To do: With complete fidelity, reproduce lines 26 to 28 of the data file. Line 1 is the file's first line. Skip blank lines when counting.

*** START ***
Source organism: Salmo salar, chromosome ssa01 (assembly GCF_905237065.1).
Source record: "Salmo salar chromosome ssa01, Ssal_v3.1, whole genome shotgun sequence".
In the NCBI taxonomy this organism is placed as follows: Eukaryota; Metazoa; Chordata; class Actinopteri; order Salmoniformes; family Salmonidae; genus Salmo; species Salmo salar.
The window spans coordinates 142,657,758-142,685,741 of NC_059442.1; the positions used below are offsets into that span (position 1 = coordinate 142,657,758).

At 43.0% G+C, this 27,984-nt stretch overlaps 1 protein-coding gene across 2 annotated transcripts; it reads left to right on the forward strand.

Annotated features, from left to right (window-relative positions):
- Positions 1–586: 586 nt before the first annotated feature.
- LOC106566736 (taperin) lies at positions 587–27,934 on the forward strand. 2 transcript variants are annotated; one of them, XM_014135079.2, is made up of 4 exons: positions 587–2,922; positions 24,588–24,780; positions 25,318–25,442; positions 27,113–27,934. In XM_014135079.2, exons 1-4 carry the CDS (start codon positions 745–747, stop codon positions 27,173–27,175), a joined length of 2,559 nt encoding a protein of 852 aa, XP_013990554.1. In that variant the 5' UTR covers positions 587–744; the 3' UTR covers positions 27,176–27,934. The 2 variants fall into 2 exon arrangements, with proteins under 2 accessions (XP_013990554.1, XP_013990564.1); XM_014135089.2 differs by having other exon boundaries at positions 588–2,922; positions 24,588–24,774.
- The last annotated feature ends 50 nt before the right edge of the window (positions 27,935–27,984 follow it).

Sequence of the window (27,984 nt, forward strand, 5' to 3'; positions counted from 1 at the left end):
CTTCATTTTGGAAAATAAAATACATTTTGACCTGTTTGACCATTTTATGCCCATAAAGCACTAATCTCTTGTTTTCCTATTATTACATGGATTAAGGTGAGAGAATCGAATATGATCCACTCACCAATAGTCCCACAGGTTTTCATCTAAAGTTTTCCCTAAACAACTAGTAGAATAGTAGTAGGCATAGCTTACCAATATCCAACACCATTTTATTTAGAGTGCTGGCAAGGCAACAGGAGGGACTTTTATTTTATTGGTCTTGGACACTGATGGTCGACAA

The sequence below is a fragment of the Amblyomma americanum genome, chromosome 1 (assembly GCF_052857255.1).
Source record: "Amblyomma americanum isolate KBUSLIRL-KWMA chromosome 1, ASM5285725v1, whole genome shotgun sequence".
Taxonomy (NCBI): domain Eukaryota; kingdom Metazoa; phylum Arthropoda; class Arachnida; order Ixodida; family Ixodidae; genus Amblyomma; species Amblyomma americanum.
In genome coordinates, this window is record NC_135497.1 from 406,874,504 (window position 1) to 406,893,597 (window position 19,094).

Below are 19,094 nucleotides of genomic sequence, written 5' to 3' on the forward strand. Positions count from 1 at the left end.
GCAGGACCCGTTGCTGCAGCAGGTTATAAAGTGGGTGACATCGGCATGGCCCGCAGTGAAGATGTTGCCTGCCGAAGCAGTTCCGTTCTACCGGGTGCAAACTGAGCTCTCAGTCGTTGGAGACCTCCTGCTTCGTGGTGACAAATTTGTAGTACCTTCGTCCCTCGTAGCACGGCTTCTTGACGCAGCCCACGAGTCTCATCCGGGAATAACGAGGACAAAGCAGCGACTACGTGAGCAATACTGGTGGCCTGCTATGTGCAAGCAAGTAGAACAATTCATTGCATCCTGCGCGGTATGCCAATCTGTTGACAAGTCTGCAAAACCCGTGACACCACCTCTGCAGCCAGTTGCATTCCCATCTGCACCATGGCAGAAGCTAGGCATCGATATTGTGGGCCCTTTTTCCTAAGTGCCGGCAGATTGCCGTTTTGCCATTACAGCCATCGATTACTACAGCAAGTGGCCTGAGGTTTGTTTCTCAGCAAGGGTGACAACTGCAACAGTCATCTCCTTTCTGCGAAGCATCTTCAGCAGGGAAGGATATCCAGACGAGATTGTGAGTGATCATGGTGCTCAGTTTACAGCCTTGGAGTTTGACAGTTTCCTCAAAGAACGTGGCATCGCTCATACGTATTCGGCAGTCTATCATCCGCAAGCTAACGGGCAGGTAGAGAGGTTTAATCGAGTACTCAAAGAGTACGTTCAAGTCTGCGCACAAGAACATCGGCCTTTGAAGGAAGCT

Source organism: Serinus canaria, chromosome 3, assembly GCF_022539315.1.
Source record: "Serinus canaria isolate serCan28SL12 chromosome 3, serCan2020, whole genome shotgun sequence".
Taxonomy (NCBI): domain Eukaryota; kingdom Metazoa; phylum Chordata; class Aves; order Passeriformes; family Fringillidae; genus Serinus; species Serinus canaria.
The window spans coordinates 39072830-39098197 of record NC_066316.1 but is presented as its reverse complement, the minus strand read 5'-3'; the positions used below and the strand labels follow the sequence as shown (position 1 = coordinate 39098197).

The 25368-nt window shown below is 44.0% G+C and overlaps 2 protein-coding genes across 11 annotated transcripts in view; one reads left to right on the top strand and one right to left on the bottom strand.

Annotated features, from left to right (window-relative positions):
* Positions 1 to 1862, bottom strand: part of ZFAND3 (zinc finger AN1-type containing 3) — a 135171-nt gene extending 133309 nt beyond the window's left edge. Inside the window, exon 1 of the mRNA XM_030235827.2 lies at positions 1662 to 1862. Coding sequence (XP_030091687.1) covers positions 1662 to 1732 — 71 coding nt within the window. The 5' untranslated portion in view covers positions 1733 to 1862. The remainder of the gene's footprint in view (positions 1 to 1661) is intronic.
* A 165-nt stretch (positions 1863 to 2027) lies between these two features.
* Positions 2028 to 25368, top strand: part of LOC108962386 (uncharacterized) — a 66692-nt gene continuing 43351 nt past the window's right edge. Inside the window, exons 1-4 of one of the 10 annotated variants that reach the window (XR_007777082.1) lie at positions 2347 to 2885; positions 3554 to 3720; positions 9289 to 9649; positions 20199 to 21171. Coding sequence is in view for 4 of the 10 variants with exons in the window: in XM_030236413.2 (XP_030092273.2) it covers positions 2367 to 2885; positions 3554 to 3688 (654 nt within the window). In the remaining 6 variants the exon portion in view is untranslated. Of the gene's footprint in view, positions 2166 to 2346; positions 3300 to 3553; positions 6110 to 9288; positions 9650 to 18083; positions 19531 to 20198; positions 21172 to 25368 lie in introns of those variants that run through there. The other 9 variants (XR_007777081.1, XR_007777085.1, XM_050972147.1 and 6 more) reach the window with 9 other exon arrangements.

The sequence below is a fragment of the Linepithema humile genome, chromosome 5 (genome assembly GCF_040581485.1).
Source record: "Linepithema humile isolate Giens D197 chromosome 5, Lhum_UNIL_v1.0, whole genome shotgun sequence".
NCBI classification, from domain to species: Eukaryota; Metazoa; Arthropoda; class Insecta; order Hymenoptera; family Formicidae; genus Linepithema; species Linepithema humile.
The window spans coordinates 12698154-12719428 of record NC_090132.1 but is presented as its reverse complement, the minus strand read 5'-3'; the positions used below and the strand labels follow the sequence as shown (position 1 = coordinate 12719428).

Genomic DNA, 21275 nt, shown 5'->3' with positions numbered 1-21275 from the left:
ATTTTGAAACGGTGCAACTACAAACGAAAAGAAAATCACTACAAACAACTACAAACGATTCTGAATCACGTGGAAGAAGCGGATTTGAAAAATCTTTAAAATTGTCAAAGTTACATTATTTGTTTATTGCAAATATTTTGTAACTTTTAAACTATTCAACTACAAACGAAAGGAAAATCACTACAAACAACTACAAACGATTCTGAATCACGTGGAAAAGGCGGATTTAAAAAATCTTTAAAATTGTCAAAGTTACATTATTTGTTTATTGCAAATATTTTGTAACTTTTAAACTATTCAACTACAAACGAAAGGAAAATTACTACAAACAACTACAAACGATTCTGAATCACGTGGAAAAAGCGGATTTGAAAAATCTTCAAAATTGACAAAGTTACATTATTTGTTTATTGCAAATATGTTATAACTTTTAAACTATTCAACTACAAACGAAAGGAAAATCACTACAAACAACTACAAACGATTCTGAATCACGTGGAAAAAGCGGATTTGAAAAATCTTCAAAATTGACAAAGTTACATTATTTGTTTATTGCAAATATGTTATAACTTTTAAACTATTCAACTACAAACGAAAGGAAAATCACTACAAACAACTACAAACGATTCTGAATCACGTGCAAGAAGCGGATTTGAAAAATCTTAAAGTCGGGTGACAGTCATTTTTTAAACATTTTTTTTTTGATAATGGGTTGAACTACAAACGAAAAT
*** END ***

* Positions 2028 to 25368, top strand: part of LOC108962386 (uncharacterized) — a 66692-nt gene continuing 43351 nt past the window's right edge. Inside the window, exons 1-4 of one of the 10 annotated variants that reach the window (XR_007777082.1) lie at positions 2347 to 2885; positions 3554 to 3720; positions 9289 to 9649; positions 20199 to 21171. Coding sequence is in view for 4 of the 10 variants with exons in the window: in XM_030236413.2 (XP_030092273.2) it covers positions 2367 to 2885; positions 3554 to 3688 (654 nt within the window). In the remaining 6 variants the exon portion in view is untranslated. Of the gene's footprint in view, positions 2166 to 2346; positions 3300 to 3553; positions 6110 to 9288; positions 9650 to 18083; positions 19531 to 20198; positions 21172 to 25368 lie in introns of those variants that run through there. The other 9 variants (XR_007777081.1, XR_007777085.1, XM_050972147.1 and 6 more) reach the window with 9 other exon arrangements.

The sequence below is a fragment of the Linepithema humile genome, chromosome 5 (genome assembly GCF_040581485.1).
Source record: "Linepithema humile isolate Giens D197 chromosome 5, Lhum_UNIL_v1.0, whole genome shotgun sequence".